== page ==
Paul's Model of Leadership Development
Updated: Apr 30, 2022
The Apostle Paul had a unique way of developing the leaders around him. Here are three key takeaways from Paul's model of leadership development.
1. Paul worked hard to replace himself
Earlier in 2 Timothy Paul thanks God for Timothy's mother and grandmother. But there's no mention of his father. We know from Acts that his dad is a Greek. He's not a believer. So he hadn't poured anything into him. Paul takes Timothy and pours into him (2 Timothy 4:6). Paul was realistic enough to know that he wouldn't last forever in his role, so he set someone else up for success at his departure.
Here's the truth that succession planning really addresses:
You can either build leaders or buy leaders.
Author Hanz Finzel suggests that leaders create their own leadership “constellation” that includes upward mentoring, downward mentoring, internal peer mentoring, and external peer mentoring. Paul set himself up as all four: upward (council at Jerusalem), downward (Timothy, Titus), internal peer mentoring (Peter), and external peer mentoring (leaders in various churches in diaspora). We would all do well to do the same.
2. Paul chose his battles wisely
Paul says he fought the "good" fight (2 Timothy 4:7), which supposes that there are bad fights. He decided which hills he wanted to die on and which ones he didn't.
Truthfully, we only have one hill we need to die on. That's the hill Jesus himself died on. The gospel hill of Calvary.
Here's a question we should ask ourselves when we find ourselves in a fight with others around us: What am I fighting for? Is this a gospel hill? Does me fighting exhibit the fruit of the Spirit or no?
3. Paul finished his race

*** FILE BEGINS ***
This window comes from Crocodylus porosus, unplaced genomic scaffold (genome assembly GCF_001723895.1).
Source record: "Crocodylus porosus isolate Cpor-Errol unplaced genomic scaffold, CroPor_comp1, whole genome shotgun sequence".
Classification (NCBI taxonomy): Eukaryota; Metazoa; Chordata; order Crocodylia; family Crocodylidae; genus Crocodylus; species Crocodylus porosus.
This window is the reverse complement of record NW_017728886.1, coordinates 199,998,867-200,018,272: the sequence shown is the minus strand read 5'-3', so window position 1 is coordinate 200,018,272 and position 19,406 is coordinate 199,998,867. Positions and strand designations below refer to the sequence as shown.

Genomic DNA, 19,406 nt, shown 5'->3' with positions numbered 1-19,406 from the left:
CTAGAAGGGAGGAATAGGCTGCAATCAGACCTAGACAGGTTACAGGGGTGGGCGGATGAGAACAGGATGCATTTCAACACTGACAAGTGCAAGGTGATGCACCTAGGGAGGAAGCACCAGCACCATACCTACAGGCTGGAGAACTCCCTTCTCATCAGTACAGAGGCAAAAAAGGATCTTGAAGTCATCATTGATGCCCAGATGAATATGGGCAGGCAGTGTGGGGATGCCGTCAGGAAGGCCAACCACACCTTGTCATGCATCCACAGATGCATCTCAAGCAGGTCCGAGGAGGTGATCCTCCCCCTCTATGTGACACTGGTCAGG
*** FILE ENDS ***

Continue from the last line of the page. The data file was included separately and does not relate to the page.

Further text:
We all know the phrase, it's a marathon, not a sprint. Describes ministry perfectly, doesn't it?
Marathon is actually based on a Greek myth. This myth has Pheidippides running from Marathon to Athens after the Battle of Marathon to announce the Greek victory with the word "nenikēkamen!" (Attic: νενικήκαμεν; we've won!). After he said those words, he promptly died of exhaustion.
It might be a myth, but it does carry a significant truth:
He was carrying a message so important, he didn't stop running until he delivered it.
We carry a message too. But I got news for you. The message you carry is meant to outlast you. And that’s okay. The gospel outlasted many faithful men and women. But for many of those men and women, that same gospel was PASSED to someone else.
I loved watching the sprint relays. The baton pass is crucial in those races. And that's what Paul did in his life. Passed the Gospel baton. If the Olympics, and Paul's life, teaches us anything, it's that the baton you carry is just as important as the direction you're running in.
Leaders can sometimes get so bogged down in the details of the work they do that they forget to glance over to make sure the object of our affection, that gospel baton is being carried in the race they are running.
Replace yourself. Choose your battles wisely. Finish your race. That's how Paul developed leaders. And that's how you should approach your own mentorship with other leaders around you.
Question: How are you working on developing leaders now?